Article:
Tonka Bean is a beautiful ingredient and almost a cross between burnt vanilla and butterscotch. Brown butter and Tonka bean combination is what makes these Madeleines so addictive, You have been warned ! I bought the baking mold from Amazon and my pan is by french brand Gobel. I love them because they are made of tin/carbon steel and those kind of trays give you best results, trust me when I say this because I have tried all of them and only proper tin ones will give you success and the infamous “hump”. These days you can also find good ones on Etsy from french sellers. I sourced my Tonka Bean from Steenbergs on Amazon.
Madeleines are usually finished with icing sugar and some like them dipped in chocolate (dark or white, both go well), etc. I like them warm and straight from oven, hence mine seldom make it to the dipping and sprinkling stage.
Recipe adaptation from PurpleFoodie who is a Le Cordon Bleu trained chef and taught me the right way to make Madeleines.
- 90g browned butter (I started with 125g)
- 15g wild forest honey (approx 1 tbsp)
- 1 tonka bean
- 100g plain flour
- 4g baking powder (approx lilttle less than 1 tsp)
- 70g eggs (approx 2 medium eggs)
- 25g milk
- 65g sugar(use caster sugar if possible)
- Start with 125g butter and warm in a pan on medium heat. I would suggest using a enamel pan or a light coloured lightweight pan. The main reason being that you won't be able to see the bottom clearly to judge when brown butter is ready. Another reason is enamel pan cools faster than a cast iron pan which will reduce the chances of burnt butter.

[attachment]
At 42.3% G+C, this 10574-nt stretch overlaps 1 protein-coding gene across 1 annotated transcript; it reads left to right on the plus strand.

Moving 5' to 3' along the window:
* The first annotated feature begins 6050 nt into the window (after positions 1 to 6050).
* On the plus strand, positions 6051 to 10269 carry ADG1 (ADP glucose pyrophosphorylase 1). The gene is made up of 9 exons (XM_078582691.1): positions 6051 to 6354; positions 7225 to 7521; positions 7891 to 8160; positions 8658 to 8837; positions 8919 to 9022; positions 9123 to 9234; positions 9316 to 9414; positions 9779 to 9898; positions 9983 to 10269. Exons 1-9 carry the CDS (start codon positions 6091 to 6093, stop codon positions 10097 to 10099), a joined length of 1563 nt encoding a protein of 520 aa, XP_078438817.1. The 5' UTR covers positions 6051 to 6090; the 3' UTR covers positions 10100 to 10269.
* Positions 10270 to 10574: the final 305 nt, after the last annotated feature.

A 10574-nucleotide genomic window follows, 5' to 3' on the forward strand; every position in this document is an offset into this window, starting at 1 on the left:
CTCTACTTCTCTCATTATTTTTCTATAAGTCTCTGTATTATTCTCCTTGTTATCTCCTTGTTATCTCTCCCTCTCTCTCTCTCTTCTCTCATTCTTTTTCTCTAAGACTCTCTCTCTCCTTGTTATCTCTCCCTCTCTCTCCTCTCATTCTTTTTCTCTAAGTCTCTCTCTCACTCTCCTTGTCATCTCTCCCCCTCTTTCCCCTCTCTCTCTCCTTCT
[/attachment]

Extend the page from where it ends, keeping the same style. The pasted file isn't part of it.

- Soon as the butter reaches a light golden state watch it like a hawk as the heat from the pan will brown the butter faster at this stage. You will see lot of froth, this is normal. Shake the pan slightly to avoid bubble over.
- When you start noticing the froth has reduced by 90% this means the water content has boiled away and what is left is browned butter.
- Turn the heat off and transfer the brown butter to another bowl as this will stop butter from over browning from the heat of pan.
- To the warm browned butter add honey and grated Tonka bean. Stir to melt the honey.
- Sift the flour and baking powder together
- In a bowl, whisk together eggs, milk and sugar. You can do this by hand held whisk as we do not want extra frothy but a lightly frothy mixture would be perfect.
- Add the dry ingredients to your egg mixture and fold gently until well combined. Next, fold in the browned butter mixture. MIx until homogenous
- Transfer to a piping bag and let it chill for 2 hours , ideally overnight.
- Whilst your batter is chilling grease your madeleine tray with butter and then dust it with flour.
- Keep the greased tray in fridge if baking on same day and leave until ready to bake. This is the key to getting chilled batter on chilled tray onto very hot oven that give us the perfect hump.
- Preheat your oven to 210 deg C. Pipe into the mould in a single line pattern and do not try to fill the mould as heat from the oven will do that for you. Bake for 7 minutes or until hump appears then turn the temperature down to 180 deg C, rotate the pan and bake for further 2-3 minutes.
- Sprinkle with icing sugar before serving (although they are just as nice with or without any sprinkling or dipping).